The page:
Why Declarations of Domicile and Non-Domicile Are Important When Relocating to Puerto Rico - Relocate to Puerto Rico with Act 60, 20, 22

Blog: Articles to Help You Navigate Puerto Rico

See how moving to Puerto Rico is easier with declarations of domicile and non-domicile.

Moving to Puerto Rico

Smiling parents push their daughter around the floor in a cardboard box in a section describing the favorable tax status in Puerto Rico for those who move there from the mainland.

Relocating to another country can be tedious and exhausting because of all the red tape. Luckily, moving from the mainland to the U.S. territory of Puerto Rico is a relatively easy process. Puerto Rico has also become a top destination for those who aim to pay little or no tax.

You can’t avoid paying taxes entirely in Puerto Rico, but its tax incentives are very generous for qualified individuals and businesses.

Suppose you decide to move to Puerto Rico to benefit from the tax advantages of the Act 60 program. You’ll have to fulfill several conditions to become a bona fide resident. The declaration of domicile and the declaration of non-domicile are two pieces of evidence that will help establish your bona fide residency.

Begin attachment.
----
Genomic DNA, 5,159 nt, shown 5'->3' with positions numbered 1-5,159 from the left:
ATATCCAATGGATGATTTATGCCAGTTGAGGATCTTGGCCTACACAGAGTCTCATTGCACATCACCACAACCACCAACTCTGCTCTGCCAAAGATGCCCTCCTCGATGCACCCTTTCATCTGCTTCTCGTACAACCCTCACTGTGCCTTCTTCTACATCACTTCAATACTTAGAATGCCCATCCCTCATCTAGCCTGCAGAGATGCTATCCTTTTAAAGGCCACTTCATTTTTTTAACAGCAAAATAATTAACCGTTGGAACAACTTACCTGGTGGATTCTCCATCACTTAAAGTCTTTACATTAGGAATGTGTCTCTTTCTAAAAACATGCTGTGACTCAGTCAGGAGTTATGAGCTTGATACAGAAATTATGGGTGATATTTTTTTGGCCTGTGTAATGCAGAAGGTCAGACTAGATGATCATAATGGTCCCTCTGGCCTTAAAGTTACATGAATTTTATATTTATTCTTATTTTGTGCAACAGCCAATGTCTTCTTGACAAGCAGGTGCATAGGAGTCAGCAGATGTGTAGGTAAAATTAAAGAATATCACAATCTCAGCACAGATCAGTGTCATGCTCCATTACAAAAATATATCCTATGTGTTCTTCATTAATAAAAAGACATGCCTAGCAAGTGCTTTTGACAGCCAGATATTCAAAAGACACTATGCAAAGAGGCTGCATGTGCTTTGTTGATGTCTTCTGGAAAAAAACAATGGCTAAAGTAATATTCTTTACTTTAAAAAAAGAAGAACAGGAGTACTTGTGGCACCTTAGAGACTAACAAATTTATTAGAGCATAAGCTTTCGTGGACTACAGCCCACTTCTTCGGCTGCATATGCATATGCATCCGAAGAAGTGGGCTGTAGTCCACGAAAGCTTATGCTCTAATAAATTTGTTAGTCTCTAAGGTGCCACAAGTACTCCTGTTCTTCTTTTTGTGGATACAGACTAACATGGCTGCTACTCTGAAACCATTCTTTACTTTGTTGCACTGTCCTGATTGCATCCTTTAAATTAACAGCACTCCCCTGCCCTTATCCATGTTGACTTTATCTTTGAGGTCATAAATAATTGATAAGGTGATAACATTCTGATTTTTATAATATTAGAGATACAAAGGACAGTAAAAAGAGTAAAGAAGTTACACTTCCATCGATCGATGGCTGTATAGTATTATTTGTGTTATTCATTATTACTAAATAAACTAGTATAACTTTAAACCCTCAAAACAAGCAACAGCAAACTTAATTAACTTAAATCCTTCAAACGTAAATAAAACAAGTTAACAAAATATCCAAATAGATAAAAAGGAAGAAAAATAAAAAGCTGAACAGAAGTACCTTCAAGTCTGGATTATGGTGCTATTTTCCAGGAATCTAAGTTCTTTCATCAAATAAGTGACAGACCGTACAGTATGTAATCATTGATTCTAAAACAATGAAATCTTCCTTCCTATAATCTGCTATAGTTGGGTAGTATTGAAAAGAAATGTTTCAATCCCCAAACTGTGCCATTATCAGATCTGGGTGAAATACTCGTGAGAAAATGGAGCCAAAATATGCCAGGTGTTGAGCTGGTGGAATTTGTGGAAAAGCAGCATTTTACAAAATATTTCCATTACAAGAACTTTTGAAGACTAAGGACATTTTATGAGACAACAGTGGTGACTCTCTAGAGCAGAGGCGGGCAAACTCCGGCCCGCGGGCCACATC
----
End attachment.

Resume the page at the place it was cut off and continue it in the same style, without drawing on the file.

Declaration of Domicile

A brown model house rests on papers that a person is filling out in a section that defines the declaration of domicile.

What Is the Declaration of Domicile?

The declaration of domicile is a legal document that tells the government the location of your long-term home. Your domicile is your permanent home. The declaration of domicile legally verifies your intention to remain at that place indefinitely.

The word “domicile” is often used interchangeably with “residence,” but they do not have the same meaning in legal terms. A residence is a temporary home in which you live for a prescribed period. A domicile is a home where you plan to live for an indefinite period.

This means that you can have more than one place of residence but only one domicile. Your domicile is also necessarily your residence, but your residence may or may not be your domicile.

In the declaration of domicile, you have to specify the following:

  • Your full name
  • Your new address
  • Your former city of residence
  • The date you became a bona fide resident of the new territory
  • The date the document was signed